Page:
New tech helps treat fallen troops

With life-saving equipment strapped to their backs, they rush in to help fallen comrades on the frontlines, but one of the items combat medics carry is something that's stayed pretty much the same for centuries.

But researchers at the San Antonio Military Medical Center have created two new devices that could help treat troops on the battlefield.

BACKGROUND:   Research at the U.S. Army Institute of Surgical Research (ISR) on extremity injuries in 2004, has led to improving tourniquet devices to all U.S. troops deployed to combat by the Department of Defense in 2005.  This resulted in a reduction in battlefield deaths from limb exsanguinations.  Research has shown that soldiers who were wounded, incapacitated, and were in a location where a field medic could not reach them died.  A tourniquet is used to control bleeding by constricting the limb above the wound.  It should only be used if the bleeding is life-threatening.  Today, the same tourniquets that save lives in the battlefield are used by paramedics to save lives of people with life-threatening, non-combat injuries..  For example, a paramedic team from the Emergency Medical Service in Schertz, Texas, used the Combat Application Tourniquet (CAT) on a motorist whose leg was amputated by another driver when he was changing a flat tire on the side of the road.  (Source: www.combattourniquet.com)

 

INTELLIGENT TOURNIQUET (iTK):  The iTK was first developed through a partnership between the ISR and Athena GTX.  Scientists developed it because they wanted to integrate the tourniquet concept with computer technology.  It is an air bladder, sensor suite, and wireless computer control system that is all compacted into the existing tourniquet to provide automated control of tourniquet activation based on patient sensor data or at the direction of a nearby medic through a wireless connection to the intelligent tourniquet.  It is still in the prototype stages, but researchers are hoping to be able to have a system that they can test on patients in a few years.  The iTK is fitted with a computer the size of a pack of cards.  It can be activated or deactivated at the point of injury by the wounded warrior or remotely from a different location.  The computer can also monitor the patient’s vital signs and interventions.  For example, if the unit notices the blood pressure of the patient is starting to stabilize itself, then the computer system would tell the control units to loosen the tourniquet and profuse the limb if it needs to be.  Researchers want to eventually fit battle uniforms with the iTK along with sensors that would detect a blast going off around the warrior and automatically deploy.  If it activates and is not needed, then the warrior could push a button on the computer to deactivate it.  (Source: www.usaisr.amedd.army.mil)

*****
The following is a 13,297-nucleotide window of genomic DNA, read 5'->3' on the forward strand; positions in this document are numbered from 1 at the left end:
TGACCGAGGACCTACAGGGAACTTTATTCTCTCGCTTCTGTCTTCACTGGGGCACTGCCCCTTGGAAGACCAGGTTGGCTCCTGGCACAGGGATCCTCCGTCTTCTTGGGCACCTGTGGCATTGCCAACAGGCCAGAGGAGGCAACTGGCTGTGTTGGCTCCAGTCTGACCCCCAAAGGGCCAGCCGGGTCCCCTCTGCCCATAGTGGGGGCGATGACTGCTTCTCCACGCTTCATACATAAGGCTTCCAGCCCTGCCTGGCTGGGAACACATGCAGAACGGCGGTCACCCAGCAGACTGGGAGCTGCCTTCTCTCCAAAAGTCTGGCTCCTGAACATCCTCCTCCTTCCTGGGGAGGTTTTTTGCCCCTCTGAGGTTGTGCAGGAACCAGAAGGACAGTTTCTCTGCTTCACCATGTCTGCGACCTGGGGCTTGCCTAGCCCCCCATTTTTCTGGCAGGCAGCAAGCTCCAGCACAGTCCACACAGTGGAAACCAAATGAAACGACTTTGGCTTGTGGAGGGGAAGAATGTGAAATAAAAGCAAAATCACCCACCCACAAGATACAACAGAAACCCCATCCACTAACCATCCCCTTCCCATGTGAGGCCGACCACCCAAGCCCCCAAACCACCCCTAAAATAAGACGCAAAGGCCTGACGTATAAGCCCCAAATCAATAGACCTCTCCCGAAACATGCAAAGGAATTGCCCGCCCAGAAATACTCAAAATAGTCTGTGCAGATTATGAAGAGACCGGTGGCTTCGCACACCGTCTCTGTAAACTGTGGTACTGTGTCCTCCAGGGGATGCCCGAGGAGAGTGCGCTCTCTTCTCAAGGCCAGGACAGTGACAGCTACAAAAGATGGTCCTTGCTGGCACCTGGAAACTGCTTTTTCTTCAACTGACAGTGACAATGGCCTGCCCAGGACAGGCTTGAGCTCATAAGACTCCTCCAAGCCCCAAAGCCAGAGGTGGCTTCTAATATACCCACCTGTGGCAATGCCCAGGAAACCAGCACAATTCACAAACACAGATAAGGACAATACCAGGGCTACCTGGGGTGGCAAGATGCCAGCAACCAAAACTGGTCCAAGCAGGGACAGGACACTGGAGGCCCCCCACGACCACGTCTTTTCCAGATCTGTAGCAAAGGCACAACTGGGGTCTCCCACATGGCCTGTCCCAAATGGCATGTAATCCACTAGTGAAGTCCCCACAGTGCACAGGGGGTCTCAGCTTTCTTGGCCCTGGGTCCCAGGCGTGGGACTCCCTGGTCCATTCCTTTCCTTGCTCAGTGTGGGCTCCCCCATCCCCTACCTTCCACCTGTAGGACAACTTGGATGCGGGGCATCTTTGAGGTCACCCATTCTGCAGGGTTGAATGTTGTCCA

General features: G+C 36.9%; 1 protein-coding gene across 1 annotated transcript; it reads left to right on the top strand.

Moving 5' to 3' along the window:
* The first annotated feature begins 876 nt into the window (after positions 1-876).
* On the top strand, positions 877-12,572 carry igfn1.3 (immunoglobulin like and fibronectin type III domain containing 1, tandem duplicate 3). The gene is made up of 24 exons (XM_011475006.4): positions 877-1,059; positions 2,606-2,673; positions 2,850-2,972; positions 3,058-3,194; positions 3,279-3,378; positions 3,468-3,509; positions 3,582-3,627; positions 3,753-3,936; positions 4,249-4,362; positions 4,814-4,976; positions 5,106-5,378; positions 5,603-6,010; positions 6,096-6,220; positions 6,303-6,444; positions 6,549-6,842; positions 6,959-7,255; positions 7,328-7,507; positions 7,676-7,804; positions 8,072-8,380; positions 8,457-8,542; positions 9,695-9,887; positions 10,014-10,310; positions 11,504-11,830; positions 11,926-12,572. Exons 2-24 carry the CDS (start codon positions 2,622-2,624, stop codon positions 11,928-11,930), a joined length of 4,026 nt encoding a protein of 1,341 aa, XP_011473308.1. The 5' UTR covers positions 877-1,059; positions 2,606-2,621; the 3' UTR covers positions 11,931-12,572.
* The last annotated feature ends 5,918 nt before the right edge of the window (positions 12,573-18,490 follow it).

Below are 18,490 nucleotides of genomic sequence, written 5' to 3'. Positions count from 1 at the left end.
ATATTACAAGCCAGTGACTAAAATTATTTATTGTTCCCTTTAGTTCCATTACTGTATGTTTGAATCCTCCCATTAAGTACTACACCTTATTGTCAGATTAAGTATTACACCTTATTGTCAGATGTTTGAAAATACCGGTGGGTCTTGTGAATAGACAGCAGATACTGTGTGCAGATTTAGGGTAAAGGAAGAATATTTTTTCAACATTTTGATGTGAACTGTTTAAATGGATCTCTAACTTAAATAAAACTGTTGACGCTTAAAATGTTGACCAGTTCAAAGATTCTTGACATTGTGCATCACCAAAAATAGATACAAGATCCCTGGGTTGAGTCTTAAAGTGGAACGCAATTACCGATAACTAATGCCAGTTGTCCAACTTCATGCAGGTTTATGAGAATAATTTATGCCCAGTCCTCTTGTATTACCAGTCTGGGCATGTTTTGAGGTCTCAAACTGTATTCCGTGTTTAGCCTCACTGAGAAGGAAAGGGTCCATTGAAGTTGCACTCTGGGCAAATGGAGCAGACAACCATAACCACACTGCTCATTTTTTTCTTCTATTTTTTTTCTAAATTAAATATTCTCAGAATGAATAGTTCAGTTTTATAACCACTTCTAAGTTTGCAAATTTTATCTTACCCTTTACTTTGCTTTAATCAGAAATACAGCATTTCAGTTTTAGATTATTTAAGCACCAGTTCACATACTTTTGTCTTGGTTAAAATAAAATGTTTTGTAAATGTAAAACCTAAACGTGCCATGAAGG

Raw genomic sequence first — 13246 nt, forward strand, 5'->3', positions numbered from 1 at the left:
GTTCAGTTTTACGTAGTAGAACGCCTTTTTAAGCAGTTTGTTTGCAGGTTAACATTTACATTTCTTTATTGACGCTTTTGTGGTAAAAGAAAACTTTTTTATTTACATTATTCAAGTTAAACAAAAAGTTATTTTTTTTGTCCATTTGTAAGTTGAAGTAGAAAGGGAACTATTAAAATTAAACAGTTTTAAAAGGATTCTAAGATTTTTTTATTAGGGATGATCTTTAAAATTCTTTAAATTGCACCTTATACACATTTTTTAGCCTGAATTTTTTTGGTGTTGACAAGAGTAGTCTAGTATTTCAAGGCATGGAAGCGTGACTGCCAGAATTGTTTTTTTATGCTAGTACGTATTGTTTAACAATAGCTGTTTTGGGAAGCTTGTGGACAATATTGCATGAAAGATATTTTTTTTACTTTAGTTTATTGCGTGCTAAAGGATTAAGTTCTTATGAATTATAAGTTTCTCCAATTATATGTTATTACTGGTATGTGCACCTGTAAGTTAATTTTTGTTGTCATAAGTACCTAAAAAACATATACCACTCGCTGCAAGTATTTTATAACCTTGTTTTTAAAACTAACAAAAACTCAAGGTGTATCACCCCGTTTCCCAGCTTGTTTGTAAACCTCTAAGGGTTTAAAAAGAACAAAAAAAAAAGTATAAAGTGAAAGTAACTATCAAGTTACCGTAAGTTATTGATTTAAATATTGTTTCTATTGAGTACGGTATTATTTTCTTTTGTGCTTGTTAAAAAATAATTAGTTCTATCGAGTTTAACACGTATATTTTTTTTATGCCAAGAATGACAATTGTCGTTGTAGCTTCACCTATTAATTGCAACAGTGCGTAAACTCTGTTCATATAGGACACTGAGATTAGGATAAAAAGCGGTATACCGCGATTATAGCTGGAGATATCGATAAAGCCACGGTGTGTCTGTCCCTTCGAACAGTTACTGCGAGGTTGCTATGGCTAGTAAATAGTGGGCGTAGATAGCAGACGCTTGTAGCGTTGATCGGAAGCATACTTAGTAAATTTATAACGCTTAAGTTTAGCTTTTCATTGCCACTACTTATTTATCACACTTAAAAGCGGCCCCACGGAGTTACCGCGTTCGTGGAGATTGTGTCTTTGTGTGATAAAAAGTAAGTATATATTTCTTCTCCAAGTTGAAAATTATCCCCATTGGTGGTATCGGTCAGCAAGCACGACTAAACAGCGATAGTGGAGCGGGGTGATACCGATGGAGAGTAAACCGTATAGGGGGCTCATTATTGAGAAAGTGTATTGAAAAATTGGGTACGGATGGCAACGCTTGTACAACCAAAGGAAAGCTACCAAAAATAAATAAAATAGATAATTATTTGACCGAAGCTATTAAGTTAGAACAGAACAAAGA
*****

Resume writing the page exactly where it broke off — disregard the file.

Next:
WIRELESS VITAL SIGNS MONITOR:  The FDA approved the Wireless Vital Signs Monitor (WVSM), which was designed by a partnership between the U.S. Office of Naval Research and Athena GTX.  It is a small device that measures and records a patient’s electrocardiogram, pulse oximeter, heart rate, and non-invasive systolic, diastolic, and mean blood pressures.  The information can be transmitted to a medic’s laptop, electronic tablet, or smartphone where it calculates even more patient information; such as, trends, pulse pressure, and complexity indices.  This device has ISR technology to provide users with information on the patient’s condition, not just from actually seeing the patient.  The WVSM is strapped on to a patient’s arm or leg and it captures all vital signs from the point of injury.  It is capable of transmitting and downloading information to a hospital’s emergency department monitoring system.  The WVSM tells the medic when a patient’s condition is getting worse even though there may not be any physical signs.  The current WVSM uses electronic waves to connect the pulse oximeter that attaches to a patient’s finger and the electrodes that are placed on the chest.  They could get cut or damaged during treatment.  Researchers are hoping that the new version in clinical trials will eliminate these wires.  (Source: www.usaisr.amedd.army.mil)


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